Winter Storm Update, Part 3: The Power of Mother Nature and Patience
Mother Nature is a nurturing yet powerful force. She stunned Texas with a winter storm in February, and most recently, she surprised us with her regenerative properties. Many plants and trees continue to recuperate despite the snow, ice, and frigid temperatures they endured.
The initial storm damage was hard to identify, and we were expecting to lose most plants. After months of patience, we are pleased with the progress various trees and plants have made since the unusual weather.
Now that spring is upon us, we should see signs of greenery and sprouting. But, when vegetation and sprouts are uneven and sparse, it indicates damage, and a full recovery is not likely. Our update last month provided good insight, but it was still too soon to identify which plants would bounce back and which ones would need to be removed. Now, most shrubs, ground cover, and trees are doing well but there are areas of concern. Take a look:
|Shrubs||Indian Hawthorn||This shrub variety sustained the most damage.||Remove and replace|
|Loropetalum||We are seeing sporadic greenery but not enough to look healthy.||Remove and replace|
|Wax Leaf Ligustrum||Recovery is questionable at this point.||Most varieties will need to be removed and replaced|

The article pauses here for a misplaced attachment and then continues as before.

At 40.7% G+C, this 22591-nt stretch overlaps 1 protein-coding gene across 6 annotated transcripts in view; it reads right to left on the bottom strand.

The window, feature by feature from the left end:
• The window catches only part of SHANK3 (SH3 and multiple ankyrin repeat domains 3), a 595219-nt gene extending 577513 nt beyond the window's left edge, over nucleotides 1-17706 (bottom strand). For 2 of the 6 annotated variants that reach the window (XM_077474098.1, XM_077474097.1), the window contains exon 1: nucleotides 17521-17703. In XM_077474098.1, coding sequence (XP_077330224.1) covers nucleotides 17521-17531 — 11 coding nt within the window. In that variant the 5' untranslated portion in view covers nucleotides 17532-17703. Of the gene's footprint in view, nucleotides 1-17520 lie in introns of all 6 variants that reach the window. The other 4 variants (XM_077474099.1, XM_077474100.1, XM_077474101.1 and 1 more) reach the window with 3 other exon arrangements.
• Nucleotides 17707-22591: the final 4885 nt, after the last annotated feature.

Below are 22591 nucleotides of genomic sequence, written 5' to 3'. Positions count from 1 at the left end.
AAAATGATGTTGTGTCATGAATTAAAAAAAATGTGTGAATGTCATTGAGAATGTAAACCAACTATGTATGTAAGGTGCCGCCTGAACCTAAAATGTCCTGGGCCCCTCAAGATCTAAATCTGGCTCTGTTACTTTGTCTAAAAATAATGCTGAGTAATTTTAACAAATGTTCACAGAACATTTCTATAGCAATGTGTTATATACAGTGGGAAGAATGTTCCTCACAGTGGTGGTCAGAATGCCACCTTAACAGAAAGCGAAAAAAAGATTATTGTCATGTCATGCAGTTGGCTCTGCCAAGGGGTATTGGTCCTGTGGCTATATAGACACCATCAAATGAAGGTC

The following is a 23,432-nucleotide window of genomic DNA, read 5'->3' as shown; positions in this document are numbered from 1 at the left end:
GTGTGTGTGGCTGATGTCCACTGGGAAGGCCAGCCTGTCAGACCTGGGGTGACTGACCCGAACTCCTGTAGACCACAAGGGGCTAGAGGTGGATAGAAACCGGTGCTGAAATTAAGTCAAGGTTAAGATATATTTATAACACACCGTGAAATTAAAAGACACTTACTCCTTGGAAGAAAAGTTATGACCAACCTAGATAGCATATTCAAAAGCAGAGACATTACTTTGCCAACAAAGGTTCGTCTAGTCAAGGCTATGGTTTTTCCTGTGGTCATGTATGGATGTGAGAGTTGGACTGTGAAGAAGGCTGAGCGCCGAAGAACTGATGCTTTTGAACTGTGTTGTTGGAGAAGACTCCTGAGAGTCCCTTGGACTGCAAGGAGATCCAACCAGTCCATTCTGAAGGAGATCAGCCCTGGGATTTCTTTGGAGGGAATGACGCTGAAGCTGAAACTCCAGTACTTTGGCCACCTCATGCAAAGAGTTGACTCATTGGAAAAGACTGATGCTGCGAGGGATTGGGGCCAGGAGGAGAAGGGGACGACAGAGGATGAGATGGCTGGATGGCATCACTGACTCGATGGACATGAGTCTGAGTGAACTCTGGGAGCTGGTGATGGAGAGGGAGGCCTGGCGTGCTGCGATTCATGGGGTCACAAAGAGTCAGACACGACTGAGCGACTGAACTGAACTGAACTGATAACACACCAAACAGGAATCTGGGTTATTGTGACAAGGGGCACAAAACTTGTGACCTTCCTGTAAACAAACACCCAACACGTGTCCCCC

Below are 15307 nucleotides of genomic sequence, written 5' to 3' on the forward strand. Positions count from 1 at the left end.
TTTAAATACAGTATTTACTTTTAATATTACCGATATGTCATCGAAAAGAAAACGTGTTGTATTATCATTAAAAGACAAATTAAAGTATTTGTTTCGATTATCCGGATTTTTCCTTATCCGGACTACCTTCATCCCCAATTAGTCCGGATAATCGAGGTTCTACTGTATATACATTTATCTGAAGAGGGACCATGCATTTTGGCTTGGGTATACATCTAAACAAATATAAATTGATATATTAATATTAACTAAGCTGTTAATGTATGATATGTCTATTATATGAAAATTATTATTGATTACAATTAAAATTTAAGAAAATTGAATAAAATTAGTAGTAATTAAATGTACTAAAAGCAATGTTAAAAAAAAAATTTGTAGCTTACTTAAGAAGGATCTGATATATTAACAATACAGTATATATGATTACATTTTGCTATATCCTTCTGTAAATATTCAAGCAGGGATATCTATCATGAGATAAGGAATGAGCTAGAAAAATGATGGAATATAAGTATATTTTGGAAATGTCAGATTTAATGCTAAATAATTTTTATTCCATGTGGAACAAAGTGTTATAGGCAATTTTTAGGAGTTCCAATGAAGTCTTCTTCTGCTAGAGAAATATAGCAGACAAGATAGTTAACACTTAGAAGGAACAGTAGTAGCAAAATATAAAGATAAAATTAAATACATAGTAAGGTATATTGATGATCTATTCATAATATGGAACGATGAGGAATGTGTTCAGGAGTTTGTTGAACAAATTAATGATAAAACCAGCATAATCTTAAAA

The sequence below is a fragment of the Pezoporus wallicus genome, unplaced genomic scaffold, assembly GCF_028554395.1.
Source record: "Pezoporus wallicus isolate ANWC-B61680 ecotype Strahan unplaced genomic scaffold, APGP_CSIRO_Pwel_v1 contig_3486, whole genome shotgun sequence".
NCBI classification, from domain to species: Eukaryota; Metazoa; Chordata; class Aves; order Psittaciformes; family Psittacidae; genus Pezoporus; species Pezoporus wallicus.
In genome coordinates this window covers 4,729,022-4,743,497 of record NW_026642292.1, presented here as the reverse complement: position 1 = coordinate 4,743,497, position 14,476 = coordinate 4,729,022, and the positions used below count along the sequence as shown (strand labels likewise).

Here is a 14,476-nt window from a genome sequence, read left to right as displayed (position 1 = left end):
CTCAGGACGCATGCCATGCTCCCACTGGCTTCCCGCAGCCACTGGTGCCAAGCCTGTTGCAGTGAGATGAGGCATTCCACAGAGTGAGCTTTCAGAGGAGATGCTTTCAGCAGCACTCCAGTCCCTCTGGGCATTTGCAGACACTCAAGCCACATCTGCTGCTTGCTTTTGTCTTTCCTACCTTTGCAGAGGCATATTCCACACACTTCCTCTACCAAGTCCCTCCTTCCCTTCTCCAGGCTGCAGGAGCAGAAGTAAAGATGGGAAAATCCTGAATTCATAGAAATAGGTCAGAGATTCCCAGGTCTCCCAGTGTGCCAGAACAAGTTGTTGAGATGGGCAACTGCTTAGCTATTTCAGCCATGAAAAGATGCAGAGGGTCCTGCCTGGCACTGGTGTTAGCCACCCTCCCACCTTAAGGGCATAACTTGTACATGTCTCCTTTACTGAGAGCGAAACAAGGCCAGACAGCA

|Trees||Oak and Crepe Myrtle||Most trees are doing well, but these specific species are still struggling.||Our certified arborist estimates 10% or less will need to be replaced.|
We feel confident most plants and trees will continue in a positive trajectory at this point in the winter storm recovery. If your landscape is showing signs of improvement, give it a little more time to regenerate. Allow your plants to get stronger on their own by avoiding fertilizer and over pruning.
We want your landscape to look full and healthy. Our team can assess your property and determine which plants or trees need to be replaced. Contact us today to learn more about our services.
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